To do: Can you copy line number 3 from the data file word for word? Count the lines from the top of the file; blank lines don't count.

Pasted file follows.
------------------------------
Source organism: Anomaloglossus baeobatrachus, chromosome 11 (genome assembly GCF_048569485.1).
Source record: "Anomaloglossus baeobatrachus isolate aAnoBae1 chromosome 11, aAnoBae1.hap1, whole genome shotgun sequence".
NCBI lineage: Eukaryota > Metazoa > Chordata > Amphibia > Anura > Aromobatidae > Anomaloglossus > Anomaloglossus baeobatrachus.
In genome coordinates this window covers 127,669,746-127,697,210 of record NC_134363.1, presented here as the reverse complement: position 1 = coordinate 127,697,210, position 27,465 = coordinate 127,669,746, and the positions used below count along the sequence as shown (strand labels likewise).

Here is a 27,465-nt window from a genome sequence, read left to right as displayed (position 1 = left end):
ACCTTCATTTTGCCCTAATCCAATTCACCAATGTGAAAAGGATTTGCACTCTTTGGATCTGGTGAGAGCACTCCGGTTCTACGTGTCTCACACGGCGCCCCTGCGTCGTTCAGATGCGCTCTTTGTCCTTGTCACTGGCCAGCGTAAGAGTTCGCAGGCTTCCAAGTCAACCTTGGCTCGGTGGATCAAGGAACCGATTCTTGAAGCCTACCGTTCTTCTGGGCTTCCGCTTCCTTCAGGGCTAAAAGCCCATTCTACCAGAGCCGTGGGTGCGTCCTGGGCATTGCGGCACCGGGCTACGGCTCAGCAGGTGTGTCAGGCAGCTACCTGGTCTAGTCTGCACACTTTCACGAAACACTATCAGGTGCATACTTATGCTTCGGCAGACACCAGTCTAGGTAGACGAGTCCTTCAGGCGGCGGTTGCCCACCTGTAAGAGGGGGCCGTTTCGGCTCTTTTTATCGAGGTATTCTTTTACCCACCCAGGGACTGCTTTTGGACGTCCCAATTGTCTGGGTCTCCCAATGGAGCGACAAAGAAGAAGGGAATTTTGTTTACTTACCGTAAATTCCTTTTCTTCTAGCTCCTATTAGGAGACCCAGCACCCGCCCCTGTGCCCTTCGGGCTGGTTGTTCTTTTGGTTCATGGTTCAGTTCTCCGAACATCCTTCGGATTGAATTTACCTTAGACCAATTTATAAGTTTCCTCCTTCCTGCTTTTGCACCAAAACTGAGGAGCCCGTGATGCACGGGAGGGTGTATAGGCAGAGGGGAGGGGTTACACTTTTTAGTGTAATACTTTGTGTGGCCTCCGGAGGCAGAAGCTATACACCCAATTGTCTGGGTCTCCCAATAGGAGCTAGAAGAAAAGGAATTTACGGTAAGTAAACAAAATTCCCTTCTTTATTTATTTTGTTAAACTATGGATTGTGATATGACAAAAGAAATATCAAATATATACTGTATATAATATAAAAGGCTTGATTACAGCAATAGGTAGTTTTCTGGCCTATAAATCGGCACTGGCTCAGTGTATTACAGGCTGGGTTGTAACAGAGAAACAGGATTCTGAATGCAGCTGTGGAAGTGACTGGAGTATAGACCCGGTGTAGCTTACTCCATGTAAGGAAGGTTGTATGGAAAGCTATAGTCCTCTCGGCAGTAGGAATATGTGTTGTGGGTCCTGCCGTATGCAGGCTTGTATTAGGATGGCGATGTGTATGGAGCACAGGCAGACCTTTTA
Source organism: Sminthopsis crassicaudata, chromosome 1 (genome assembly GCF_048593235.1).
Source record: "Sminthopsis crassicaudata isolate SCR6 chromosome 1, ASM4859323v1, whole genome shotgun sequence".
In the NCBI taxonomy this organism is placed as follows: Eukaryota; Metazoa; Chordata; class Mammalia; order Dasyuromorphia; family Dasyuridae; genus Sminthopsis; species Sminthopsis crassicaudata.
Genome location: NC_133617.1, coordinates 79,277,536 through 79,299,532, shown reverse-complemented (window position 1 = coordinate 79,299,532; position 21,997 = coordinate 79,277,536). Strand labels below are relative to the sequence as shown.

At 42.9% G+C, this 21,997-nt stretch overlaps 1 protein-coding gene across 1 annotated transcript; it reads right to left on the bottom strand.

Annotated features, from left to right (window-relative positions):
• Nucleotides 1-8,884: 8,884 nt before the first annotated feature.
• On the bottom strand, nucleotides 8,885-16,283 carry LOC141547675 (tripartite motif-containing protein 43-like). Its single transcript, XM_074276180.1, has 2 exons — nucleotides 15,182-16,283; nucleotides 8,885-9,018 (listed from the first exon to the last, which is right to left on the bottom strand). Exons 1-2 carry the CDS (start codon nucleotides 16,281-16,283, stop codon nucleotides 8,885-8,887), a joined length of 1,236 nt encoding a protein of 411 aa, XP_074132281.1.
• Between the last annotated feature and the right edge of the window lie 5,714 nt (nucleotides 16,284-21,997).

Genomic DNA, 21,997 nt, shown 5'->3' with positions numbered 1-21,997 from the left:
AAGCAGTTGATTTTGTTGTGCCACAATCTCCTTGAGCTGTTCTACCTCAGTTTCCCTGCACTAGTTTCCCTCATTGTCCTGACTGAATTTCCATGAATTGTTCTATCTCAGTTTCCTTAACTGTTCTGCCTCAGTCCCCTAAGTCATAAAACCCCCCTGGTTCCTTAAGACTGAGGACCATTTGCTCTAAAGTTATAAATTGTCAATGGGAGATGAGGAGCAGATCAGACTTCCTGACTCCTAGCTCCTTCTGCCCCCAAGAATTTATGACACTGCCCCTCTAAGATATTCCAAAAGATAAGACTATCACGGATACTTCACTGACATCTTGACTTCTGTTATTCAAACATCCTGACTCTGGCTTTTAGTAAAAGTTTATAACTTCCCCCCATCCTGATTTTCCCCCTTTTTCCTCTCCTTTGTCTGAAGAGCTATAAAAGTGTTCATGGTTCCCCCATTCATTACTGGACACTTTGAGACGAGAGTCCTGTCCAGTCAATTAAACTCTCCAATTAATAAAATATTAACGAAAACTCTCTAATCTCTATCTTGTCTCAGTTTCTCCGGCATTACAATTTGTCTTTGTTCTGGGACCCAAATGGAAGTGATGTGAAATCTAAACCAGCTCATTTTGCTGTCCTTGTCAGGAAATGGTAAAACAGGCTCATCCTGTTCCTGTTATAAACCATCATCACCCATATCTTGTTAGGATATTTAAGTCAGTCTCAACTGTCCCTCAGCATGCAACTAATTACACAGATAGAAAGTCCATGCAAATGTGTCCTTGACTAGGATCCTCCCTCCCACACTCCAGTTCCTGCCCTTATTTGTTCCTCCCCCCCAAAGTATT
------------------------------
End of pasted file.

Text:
NCBI lineage: Eukaryota > Metazoa > Chordata > Amphibia > Anura > Aromobatidae > Anomaloglossus > Anomaloglossus baeobatrachus.